Hand sew it: Hand stitching leather, especially thick leather, requires heavy weight thread (preferably waxed linen), special needles and you may need a metal awl to pre-punch the holes before you push the needle through. There is a special locking stitch you'll want to use when sewing your straps. This stitch uses one thread and two needles, one on each end of the thread. You'll be forming a knot in the middle of the leather, so if for some reason the thread breaks with wear, the whole seam won't come undone.
You can stitch a couple of straight lines across the strap to hold it in place, or work some decorative stitching like a box or an "X". There's a great leather hand stitching video here.
Rivet it: I love rivets. They're decorative, functional, cheap and easy to use. You'll want to get a bag of "jiffy rivets" or "two piece rivets" from you local craft store. If you have a cobbler in town, they may be able to sell you a box. Or you can order them online. They come in two pieces--a shank and a cap. Here's how they work:
You cut a small hole through all the layers you want to rivet together (make sure it's smaller than the rivet itself, or it will pull out.) Then push the shank through the hole from the back and gently press the cap on top. Place the rivet on a hard surface and hit the cap end a couple of times with a hammer until it is seated firmly. An anvil or piece of metal is ideal, but you can also use a piece of scrap wood. Sometimes the rivets will come with a small "anvil" and "rivet set." These tools keep the domed caps of the rivets nice and round, even after pounding on them with a hammer. But I like the way they look when they're smashed flat, too. So, don't worry about it too much if you only have access to rivets and a hammer. If you don't have a leather punch on hand for cutting holes, you can use a paper punch for thin leather or sometimes a nail will work. Just hammer the nail into the leather (with a piece of scrap wood behind it), then pull the nail out. Here's a video on how to set a double cap rivet.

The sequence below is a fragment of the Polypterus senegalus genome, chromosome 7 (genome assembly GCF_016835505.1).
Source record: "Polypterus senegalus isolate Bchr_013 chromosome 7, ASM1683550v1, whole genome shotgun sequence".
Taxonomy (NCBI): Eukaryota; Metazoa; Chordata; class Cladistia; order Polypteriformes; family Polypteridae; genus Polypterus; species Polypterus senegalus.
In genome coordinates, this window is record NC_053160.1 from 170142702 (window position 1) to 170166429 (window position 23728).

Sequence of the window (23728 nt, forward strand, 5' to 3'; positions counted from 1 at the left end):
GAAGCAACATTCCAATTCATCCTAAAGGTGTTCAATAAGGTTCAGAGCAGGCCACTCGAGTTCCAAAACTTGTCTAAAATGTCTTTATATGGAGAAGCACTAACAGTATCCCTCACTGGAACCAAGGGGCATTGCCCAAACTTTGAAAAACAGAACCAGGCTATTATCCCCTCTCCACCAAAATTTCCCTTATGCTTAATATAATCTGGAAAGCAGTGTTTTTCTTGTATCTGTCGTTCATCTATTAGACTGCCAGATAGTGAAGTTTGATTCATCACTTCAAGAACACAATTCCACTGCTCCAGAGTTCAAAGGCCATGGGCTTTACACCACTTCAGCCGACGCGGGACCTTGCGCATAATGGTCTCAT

Finally, let's fit all the pieces together
You can certainly decide to stitch or rivet the strap directly to the bag. But as I mentioned before, most handles are done in two parts connected by a ring. There's a short tab piece, which you attach to the bag, and the strap itself. You'll want to connect the shorter tab piece first. Sew or rivet a tab of leather through the ring. Then either attach it to the outside of the bag, or cut a slit in your bag and slide the tab to the inside and attach it there. Be mindful of what you plan to carry in the bag. If you're going to be toting anything heavy like books or a computer, you'll want to reinforce the tabs or your fabric will sag and the straps could pull out. Also, if you're using a loose weave fabric, you'll want to reinforce as well. Just cut a tab of thin leather or canvas and use it like a washer to keep the strap fastened securely. With the tab secured to your bag, all you have to do is attach the main body of the strap to the ring. Put one end of the strap through the ring and then fold it back on itself and secure by sewing or riveting. Then repeat on the other side.
This is where you can get creative with embellishments or lengthen/shortening the strap. If your leather piece is too small, you can add extra rings or embellishments in between the leather and the tab. You can also attach the strap to a snap-type swivel hook. Then it's a simple matter of snapping the hook to the ring. The hook itself takes up room and lengthens the strap. That's all there is to it! Beware, though, scavenging for straps and findings can get addictive. You may find yourself unable to pass by another thrift store or yard sale again.